It’s long been known that traumatic memories forged in stressful situations can lie buried in the subconscious, yet they can bubble to the surface unexpectedly, triggering strong reactions, flashbacks and more serious psychological problems such as post-traumatic stress disorder, or PTSD. Researchers have discovered that memories made under such conditions - or under the effects of drugs or alcohol - tend to only be recalled when a person is back in that state again: something known as state-based learning. By putting mice under the influence of a drug called gaboxadol, a team of scientists at Northwestern University in Illinois have made an important step forward in understanding the molecular processes that underpin the formation of suppressed memories, which could one day be helpful for treating patients suffering from anxiety, PTSD and other conditions. Kat Arney spoke to Jelena Radulovic, who led the team, to find out more...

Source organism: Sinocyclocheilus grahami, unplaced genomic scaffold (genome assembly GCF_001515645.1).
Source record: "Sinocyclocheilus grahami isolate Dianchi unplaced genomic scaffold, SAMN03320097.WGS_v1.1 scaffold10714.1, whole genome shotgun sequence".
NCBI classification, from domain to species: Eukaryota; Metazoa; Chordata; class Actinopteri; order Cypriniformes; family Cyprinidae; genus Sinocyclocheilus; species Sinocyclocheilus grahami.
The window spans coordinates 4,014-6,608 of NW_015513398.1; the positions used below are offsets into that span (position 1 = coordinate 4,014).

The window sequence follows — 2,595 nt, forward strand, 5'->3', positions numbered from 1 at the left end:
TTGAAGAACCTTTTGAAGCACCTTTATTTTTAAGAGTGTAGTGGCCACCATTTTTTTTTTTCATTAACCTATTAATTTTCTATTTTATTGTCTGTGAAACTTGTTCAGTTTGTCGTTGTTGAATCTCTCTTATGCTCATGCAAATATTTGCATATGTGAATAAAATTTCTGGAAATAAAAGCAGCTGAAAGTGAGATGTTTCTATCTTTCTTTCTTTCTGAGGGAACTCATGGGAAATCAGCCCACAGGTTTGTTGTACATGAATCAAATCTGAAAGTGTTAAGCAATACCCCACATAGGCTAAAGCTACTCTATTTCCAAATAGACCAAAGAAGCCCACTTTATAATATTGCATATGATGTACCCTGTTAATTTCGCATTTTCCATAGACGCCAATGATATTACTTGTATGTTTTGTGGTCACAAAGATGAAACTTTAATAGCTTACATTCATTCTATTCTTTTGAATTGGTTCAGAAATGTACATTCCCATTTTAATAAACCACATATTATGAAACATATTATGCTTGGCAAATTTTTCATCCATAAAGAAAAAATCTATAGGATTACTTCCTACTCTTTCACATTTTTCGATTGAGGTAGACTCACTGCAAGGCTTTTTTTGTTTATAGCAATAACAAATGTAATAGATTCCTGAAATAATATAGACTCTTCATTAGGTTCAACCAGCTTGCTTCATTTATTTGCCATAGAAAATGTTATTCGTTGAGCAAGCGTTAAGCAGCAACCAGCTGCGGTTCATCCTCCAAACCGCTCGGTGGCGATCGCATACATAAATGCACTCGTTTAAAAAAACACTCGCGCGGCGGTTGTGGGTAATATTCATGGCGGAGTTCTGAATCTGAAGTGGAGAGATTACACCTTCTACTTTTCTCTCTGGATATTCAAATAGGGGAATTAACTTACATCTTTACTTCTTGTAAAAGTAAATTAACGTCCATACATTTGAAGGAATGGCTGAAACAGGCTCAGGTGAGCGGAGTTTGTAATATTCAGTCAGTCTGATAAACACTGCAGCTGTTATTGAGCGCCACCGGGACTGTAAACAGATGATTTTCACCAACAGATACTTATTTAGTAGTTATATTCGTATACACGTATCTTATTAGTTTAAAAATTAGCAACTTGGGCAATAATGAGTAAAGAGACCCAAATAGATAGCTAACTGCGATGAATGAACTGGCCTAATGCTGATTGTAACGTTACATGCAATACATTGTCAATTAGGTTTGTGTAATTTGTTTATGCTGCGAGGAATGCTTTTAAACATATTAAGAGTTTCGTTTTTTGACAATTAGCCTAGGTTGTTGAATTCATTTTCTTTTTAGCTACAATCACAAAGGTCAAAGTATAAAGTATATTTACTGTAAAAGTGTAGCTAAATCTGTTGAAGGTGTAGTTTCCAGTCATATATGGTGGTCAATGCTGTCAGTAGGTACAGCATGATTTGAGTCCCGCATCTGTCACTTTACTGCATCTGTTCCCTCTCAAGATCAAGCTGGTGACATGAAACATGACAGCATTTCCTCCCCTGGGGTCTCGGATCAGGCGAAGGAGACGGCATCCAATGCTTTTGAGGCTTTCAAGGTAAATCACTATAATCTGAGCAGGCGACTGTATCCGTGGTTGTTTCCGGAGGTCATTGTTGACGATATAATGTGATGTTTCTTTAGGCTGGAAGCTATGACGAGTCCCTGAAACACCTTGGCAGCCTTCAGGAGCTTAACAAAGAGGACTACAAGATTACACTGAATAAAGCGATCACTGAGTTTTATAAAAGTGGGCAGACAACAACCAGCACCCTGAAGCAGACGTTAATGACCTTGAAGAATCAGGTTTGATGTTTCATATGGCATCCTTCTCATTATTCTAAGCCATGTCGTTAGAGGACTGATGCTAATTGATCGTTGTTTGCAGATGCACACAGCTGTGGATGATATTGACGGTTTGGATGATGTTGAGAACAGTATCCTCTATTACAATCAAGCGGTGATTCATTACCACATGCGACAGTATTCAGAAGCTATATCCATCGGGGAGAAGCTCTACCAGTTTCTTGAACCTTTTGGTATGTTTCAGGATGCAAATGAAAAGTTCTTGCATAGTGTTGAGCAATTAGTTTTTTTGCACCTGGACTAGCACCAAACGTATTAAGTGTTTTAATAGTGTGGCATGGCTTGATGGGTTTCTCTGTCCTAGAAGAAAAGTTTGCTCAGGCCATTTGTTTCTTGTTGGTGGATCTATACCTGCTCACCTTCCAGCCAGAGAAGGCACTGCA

Great interview! I'd disagree with Dr. Radulovic about what therapeutically needs to be done with humans. Let's treat the causes, and not be satisfied with treating the symptoms. http://surfaceyourrealself.com/2015/09/21/a-study-that-provided-evidence-for-basic-principles-of-primal-therapy-surfaceyourrealself/ PRice, Tue, 22nd Sep 2015